Bulls forward Bobby Portis drive to the basket against Spurs center Jakob Poeltl on Saturday in San Antonio. Eric Gay/AP

Drama-filled Bulls rally from 21 points down to beat the Spurs in San Antonio

SHARE Drama-filled Bulls rally from 21 points down to beat the Spurs in San Antonio
SHARE Drama-filled Bulls rally from 21 points down to beat the Spurs in San Antonio

SAN ANTONIO — A team that comes in on a three-game skid, fights back to win 98-93 after overcoming a 21-point deficit but leaves town sitting near the Eastern Conference basement with a 7-23 record usually doesn’t draw much attention.

But drama sells, and few teams in the NBA can match the Bulls’ soap opera.

The latest episode unfolded Saturday. Jabari Parker’s camp has asked the Bulls to move him but is hoping to work with management in an amicable way to find Parker a better situation.

On Friday, the Bulls began shopping Parker, who has fallen out of favor with coach Jim Boylen because of a lack of effort on the defensive end. To compound matters, he also doesn’t execute the little things on offense that Boylen feels are winning basketball plays.

“That’s between me and him,’’ Parker said Thursday when asked if he would ask his agent to push for a trade. “Just don’t know.’’

Saturday was the first day that the offseason free-agent acquisition was eligible to be moved, and if there was any lingering uncertainty about how far Parker has fallen out of favor, the Bulls’ victory against the Spurs was Exhibit A.

Even though the Bulls were short-handed, Parker wasn’t a consideration.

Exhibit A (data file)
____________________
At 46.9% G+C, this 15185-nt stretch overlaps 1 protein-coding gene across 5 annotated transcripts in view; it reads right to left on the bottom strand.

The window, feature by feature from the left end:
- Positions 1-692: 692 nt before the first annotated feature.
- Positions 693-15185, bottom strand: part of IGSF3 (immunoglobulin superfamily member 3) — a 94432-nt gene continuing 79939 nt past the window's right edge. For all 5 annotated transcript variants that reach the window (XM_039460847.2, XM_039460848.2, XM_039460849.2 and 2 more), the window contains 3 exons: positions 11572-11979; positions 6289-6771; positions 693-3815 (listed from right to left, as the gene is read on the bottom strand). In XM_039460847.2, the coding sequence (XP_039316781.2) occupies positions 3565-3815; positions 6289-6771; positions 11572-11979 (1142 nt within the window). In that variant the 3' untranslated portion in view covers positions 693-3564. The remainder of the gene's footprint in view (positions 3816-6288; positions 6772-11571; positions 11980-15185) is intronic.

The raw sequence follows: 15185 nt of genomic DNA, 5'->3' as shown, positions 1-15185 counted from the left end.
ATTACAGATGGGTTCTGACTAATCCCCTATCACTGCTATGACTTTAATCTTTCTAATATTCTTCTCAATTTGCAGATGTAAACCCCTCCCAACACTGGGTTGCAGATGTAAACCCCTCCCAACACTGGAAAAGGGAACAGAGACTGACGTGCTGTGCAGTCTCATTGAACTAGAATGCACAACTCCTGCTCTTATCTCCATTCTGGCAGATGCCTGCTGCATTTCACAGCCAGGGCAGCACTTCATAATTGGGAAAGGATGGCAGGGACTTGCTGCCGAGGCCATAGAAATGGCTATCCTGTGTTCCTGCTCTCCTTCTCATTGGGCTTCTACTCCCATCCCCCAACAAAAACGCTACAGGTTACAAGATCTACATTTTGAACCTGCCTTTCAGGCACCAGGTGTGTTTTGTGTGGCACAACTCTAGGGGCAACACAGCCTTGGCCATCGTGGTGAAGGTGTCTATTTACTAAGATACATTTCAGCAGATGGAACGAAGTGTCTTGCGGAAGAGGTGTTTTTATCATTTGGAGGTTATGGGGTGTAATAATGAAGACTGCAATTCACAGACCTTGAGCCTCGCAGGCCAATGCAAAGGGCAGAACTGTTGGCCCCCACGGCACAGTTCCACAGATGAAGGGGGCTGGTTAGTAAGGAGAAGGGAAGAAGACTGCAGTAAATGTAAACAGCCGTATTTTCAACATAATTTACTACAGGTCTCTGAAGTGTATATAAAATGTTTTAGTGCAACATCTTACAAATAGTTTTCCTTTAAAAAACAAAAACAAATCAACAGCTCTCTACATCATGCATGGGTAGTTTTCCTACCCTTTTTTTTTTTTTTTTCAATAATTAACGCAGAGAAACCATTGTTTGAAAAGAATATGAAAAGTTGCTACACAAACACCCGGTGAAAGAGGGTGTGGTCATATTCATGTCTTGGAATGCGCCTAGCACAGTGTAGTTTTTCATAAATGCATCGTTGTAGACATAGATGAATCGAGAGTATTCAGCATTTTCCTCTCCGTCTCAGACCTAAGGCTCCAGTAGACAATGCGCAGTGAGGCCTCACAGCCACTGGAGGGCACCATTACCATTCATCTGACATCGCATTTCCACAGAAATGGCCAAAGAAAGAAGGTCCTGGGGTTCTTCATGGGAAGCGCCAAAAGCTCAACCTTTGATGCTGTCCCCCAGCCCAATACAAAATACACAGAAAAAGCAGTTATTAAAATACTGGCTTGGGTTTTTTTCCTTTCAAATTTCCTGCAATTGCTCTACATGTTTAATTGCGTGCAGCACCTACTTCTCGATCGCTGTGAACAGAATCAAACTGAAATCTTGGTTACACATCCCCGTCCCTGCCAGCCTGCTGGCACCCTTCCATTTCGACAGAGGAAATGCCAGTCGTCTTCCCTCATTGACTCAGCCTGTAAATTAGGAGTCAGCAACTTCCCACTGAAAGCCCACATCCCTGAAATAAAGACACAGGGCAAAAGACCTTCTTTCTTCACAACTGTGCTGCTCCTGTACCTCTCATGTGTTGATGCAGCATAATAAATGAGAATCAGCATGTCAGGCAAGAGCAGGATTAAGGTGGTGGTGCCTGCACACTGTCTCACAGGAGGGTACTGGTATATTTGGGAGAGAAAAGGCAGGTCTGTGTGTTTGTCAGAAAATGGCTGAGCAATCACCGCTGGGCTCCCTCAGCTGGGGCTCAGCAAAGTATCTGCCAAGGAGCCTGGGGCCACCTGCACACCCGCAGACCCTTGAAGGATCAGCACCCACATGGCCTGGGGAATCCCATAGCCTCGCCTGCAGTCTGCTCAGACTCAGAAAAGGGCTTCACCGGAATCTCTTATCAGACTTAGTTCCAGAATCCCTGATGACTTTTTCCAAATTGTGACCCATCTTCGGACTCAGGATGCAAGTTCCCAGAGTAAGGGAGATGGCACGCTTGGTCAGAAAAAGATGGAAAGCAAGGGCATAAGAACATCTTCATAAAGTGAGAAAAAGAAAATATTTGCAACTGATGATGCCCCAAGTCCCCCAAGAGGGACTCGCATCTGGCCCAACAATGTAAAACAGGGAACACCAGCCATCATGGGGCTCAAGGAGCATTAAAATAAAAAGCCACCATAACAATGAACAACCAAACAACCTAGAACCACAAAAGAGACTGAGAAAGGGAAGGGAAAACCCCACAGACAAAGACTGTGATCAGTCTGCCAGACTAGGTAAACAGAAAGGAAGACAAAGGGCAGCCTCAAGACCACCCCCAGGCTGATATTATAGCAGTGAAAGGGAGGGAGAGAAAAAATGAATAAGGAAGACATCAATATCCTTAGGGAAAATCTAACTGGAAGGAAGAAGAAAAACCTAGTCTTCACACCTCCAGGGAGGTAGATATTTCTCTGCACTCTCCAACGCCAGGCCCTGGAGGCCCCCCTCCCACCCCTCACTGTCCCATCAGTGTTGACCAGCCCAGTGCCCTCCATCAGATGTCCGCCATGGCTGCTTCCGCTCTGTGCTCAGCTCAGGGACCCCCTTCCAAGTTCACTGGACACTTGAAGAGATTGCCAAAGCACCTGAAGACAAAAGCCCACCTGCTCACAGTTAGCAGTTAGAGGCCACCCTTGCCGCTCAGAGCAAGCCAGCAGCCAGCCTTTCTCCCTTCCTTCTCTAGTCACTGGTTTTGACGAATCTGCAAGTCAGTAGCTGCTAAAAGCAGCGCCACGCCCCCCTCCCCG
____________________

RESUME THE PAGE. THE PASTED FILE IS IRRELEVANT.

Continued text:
The Bulls sent leading scorer Zach LaVine back to Chicago to get further tests on his left ankle. He suffered a sprained deltoid ligament late in the loss to the Magic, was put in a walking boot and was expected to get a second opinion.

“He’s going to see some specialists because we want to get as much information as we can,’’ Boylen said. “And then we’ll get a diagnosis and start building a rehab schedule. We’ll give you more information on Wednesday and Thursday.’’

With LaVine out, Boylen went with the two-point-guard attack of Kris Dunn and Ryan Arcidiacono. Justin Holiday remained the starting small forward, and Chandler Hutchison backed up Holiday.


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Parker was the third option at small forward, which meant his red warmup stayed on and his hands were clapping from the bench.

But there wasn’t much to clap about early in the game. The Bulls looked like a team missing its leader out of the gate, getting staggered by the Spurs (15-15) in the first half. They trailed 62-43 and seemed to lack any punching power without LaVine.

Then the third quarter happened.

Dunn, who was making his first start since returning from an injured left knee earlier in the week, went 5-for-9, scoring 10 points, grabbing three rebounds and nabbing three steals, as the Bulls outscored the Spurs 31-16 in the quarter.

They kept rallying in the fourth, and Dunn, who had 24 points, closed out the game by scoring the last six points to secure the victory.

“The team came out in the second half and fought well,’’ Dunn said. “My team believes in me, and it was a great team win.’’

Boylen was emotional afterward because the victory came against his mentor, Gregg Popovich, and in his old stomping grounds before joining the Bulls.

“It’s very humbling to come into this building and coach against the Spurs,’’ Boylen said. “You guys know how much respect I have for those people over there and how much love I have for them. I don’t care who you are, it’s hard playing your friends, and we’re thankful for the win.’’

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